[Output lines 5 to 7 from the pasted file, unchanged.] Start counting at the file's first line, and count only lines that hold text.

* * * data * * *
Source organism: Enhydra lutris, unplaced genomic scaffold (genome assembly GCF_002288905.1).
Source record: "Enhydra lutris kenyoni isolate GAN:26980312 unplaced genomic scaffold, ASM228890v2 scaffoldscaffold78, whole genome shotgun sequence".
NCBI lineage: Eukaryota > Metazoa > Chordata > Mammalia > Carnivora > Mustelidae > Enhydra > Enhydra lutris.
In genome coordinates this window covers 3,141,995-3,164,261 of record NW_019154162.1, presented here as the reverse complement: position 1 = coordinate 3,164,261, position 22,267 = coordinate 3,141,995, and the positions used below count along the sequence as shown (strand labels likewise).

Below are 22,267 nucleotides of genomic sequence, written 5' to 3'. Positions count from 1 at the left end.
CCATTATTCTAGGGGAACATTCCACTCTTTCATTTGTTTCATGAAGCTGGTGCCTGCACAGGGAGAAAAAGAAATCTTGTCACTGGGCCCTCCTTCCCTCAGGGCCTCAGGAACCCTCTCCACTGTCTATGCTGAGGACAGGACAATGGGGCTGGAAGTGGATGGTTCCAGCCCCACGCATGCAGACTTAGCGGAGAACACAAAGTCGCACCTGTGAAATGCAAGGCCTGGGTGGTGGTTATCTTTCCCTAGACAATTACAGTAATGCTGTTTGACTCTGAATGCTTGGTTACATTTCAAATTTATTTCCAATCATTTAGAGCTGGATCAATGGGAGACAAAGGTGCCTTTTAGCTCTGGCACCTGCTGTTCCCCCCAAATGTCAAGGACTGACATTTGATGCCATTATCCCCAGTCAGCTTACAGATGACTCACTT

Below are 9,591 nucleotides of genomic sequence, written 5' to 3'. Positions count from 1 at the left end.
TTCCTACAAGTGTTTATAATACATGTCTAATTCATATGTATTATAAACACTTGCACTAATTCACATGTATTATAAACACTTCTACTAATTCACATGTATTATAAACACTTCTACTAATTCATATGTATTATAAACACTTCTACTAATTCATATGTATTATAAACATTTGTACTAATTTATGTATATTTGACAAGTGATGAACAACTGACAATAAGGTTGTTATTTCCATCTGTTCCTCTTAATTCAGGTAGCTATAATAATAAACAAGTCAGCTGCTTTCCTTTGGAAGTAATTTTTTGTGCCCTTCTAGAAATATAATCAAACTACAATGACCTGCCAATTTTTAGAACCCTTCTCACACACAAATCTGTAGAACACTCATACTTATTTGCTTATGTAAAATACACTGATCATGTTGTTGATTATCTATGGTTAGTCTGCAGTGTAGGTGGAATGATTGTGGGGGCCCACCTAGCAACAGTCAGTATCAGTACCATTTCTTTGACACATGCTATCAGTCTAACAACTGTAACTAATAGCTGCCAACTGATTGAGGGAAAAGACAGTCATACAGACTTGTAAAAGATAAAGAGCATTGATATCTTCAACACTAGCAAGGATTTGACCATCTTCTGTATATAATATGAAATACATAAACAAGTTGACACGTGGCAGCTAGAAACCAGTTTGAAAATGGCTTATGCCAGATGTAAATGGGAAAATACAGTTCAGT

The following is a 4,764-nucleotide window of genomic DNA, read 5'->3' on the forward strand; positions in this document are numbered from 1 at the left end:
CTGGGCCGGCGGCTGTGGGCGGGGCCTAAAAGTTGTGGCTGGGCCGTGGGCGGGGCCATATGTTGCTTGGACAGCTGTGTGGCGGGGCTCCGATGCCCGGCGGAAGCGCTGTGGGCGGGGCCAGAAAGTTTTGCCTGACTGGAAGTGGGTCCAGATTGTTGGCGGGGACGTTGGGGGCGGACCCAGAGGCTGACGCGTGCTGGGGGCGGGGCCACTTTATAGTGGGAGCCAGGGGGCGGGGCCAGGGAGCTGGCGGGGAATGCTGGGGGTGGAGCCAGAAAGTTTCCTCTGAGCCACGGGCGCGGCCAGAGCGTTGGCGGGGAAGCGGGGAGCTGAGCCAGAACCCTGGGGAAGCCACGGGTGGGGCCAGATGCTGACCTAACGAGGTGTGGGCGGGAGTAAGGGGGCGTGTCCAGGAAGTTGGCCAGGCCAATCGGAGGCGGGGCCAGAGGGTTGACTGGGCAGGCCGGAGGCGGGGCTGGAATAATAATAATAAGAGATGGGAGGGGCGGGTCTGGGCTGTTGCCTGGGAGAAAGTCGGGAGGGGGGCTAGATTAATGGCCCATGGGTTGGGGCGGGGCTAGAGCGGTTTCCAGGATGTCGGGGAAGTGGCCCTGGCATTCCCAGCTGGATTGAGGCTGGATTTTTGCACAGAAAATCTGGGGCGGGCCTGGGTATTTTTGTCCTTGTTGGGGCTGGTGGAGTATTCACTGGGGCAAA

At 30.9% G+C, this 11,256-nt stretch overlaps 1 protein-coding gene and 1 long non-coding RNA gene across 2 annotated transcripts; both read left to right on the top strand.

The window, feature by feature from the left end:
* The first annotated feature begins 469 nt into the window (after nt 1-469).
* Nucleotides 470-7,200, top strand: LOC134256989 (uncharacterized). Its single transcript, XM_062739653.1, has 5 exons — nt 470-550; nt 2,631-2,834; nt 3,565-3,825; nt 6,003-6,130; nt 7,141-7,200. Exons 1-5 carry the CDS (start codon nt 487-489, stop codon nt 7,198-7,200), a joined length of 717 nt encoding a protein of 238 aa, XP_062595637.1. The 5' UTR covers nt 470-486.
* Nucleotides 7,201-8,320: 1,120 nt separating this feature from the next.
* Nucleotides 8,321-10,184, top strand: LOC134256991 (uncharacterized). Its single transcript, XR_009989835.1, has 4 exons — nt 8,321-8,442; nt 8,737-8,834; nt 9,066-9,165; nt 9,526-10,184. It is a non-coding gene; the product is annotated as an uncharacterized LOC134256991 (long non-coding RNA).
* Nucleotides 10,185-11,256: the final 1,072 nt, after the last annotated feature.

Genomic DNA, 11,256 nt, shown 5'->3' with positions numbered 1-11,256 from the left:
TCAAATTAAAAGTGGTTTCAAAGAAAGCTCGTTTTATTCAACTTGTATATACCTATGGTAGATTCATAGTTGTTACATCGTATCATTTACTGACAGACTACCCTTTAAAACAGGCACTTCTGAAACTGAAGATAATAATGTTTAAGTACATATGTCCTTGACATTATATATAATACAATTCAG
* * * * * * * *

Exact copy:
Below are 22,267 nucleotides of genomic sequence, written 5' to 3'. Positions count from 1 at the left end.
CCATTATTCTAGGGGAACATTCCACTCTTTCATTTGTTTCATGAAGCTGGTGCCTGCACAGGGAGAAAAAGAAATCTTGTCACTGGGCCCTCCTTCCCTCAGGGCCTCAGGAACCCTCTCCACTGTCTATGCTGAGGACAGGACAATGGGGCTGGAAGTGGATGGTTCCAGCCCCACGCATGCAGACTTAGCGGAGAACACAAAGTCGCACCTGTGAAATGCAAGGCCTGGGTGGTGGTTATCTTTCCCTAGACAATTACAGTAATGCTGTTTGACTCTGAATGCTTGGTTACATTTCAAATTTATTTCCAATCATTTAGAGCTGGATCAATGGGAGACAAAGGTGCCTTTTAGCTCTGGCACCTGCTGTTCCCCCCAAATGTCAAGGACTGACATTTGATGCCATTATCCCCAGTCAGCTTACAGATGACTCACTT

Below are 9,591 nucleotides of genomic sequence, written 5' to 3'. Positions count from 1 at the left end.